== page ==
Pied Beauty April 24, 2008Posted by ourfriendben in gardening, Uncategorized, wit and wisdom.
Tags: Gerard Manley Hopkins, trout lilies
When is a plant a fish, a butterfly, and a poem? When it’s a trout lily, of course! It’s trout (lily) season here at Hawk’s Haven, and our friend Ben would like to sing the praises of these adorable little plants.
Trout lilies are spring ephemerals, which means they pop up briefly in spring, then go dormant until the next spring wakes them briefly once more. The species that’s native to our friend Ben’s Pennsylvania garden is Erythronium americanum, and it’s the one that gives the genus its name. That’s because its leaves, which form a flat, ground-covering mat, are not only shaped like trout, but bear the muted red stippling of a brook trout over their silver-green surface. Though fleeting, these troutlike leaves are delightful. They always remind our friend Ben of a favorite poem, “Pied Beauty,” which I’ll give you in a minute.
But first, let’s talk about butterflies. Trout lilies are true lilies, in the lily family, as they remind us when they bloom. The primrose-yellow flowers hang like bells at night, then open to downward-facing but upturned (or reflexed) lilies during the day, rather like tiny versions of their larger cousins the Canada and Turk’s cap lilies. But because of their small size and the strongly reflexed petals (which are technically tepals, but we’re not going there right now), and the way they’re borne singly on slender stems that vanish against the green background—not to mention the way they quiver in the slightest breeze—they look like a cloud of yellow butterflies hovering over the garden floor.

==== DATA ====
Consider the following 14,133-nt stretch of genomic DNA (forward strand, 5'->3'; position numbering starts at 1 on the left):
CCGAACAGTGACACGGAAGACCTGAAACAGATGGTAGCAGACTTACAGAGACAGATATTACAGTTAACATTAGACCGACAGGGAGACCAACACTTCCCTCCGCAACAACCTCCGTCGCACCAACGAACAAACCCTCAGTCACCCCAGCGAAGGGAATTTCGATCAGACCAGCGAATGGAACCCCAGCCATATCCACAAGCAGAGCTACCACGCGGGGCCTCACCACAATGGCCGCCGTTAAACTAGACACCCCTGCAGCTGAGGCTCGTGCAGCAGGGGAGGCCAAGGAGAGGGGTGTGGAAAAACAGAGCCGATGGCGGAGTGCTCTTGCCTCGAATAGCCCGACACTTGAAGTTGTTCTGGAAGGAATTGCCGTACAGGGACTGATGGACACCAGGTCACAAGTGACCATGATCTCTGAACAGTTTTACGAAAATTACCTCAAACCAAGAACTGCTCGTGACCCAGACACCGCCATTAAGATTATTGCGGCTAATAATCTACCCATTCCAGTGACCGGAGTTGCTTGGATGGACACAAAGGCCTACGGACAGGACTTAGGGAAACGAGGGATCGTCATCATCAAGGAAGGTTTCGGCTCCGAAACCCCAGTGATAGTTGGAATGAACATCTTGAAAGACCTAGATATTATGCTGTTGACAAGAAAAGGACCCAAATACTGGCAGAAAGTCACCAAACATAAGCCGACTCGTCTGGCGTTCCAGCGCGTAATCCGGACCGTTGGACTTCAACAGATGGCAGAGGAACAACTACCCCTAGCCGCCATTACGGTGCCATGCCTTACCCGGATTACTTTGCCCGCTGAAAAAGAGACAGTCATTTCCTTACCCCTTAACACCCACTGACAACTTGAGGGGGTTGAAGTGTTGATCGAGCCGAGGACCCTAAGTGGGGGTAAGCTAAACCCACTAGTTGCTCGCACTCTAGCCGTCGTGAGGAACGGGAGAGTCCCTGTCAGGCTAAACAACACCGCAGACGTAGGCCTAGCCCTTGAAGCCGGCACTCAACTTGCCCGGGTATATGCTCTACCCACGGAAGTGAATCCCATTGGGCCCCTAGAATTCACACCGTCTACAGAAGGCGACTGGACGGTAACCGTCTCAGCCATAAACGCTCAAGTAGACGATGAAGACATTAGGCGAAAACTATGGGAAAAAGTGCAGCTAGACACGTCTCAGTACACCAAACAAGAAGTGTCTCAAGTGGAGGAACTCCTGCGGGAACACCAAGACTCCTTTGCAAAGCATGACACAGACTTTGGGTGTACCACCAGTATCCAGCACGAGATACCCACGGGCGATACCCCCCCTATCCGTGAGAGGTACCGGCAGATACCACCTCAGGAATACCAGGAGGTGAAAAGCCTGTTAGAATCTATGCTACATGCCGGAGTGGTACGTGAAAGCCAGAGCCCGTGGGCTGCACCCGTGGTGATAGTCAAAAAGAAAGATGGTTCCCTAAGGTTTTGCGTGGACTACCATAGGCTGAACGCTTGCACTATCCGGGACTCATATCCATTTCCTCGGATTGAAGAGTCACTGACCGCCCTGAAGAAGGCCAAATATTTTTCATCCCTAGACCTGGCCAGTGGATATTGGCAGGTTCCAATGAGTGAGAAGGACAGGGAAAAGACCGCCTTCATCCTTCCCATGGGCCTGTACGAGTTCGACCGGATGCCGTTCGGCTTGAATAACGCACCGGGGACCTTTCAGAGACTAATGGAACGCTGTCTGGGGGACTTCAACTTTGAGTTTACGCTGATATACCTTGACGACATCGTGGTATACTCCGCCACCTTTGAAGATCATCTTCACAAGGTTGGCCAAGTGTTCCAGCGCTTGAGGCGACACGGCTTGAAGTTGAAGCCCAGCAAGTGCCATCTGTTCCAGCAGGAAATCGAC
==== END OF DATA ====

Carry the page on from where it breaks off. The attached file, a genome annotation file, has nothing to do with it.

Hawk’s Haven is blessed with large colonies of these enchanting little plants in both the enormous island bed that defines the front yard and in the wildflower garden that grows alongside our little creek, Hawk Run, in the back. We also have an expanding clump of the hybrid Erythronium ‘Pagoda’ in the front garden. It has taller clumps of handsome rounded green leaves and larger, more striking flowers. Grown alongside the native trout lilies, it simply adds to the clouds-of-butterflies effect. (‘Pagoda’ is widely available; Brent and Becky’s Bulbs and White Flower Farm are two sources.)
The emergence of trout lilies coincides with the running of brook trout and the appearance of the first butterflies of spring, a happy coincidence. They are fascinating plants—they literally trick ants into planting them, for example, and there are many other interesting things that set them apart.
A quick visit with my good friend, Google, turned up a marvelous post on trout lilies on Jennifer Schlick’s blog, A Passion for Nature (http://www.winterwoman.wordpress.com/) and a feature on them among other spring ephemerals on the website of the Pennsylvania Native Plant Society (www.pawildflower.org). Our friend Ben encourages you to check them out. And if you, too, are lucky enough to have these little gems on your property, get out there now and enjoy every moment you can spend in their company! Before you know it, they’ll have disappeared for another year.
Okay, I promised you a poem, and this one’s a doozy. Our friend Ben loves the poems of the English priest and poet Gerard Manley Hopkins, and “Pied Beauty” is one of my favorites. Like our friend Ben, Hopkins was intoxicated by words—the sound, the brightness, the force of them. If you read “Pied Beauty” aloud, it will intoxicate you, too. Too bad Hopkins couldn’t have known the trout lily when he wrote this marvelous piece! But I can’t read the poem, or see a trout lily, without the one bringing the other to mind. (Please forgive our friend Ben my Luddite failings here; I simply cannot figure out how to get WordPress to close up these lines. Sorry!)
Glory be to God for dappled things—
For skies of couple-colour as a brinded cow;
For rose-moles all in stipple upon trout that swim;
Fresh-firecoal chestnut-falls; finches’ wings;
Landscape plotted and pieced—fold, fallow, and plough;
And all trades, their gear and tackle and trim.
All things counter, original, spare, strange;
Whatever is fickle, freckled (who knows how?)
With swift, slow; sweet, sour; adazzle, dim;
He fathers-forth whose beauty is past change: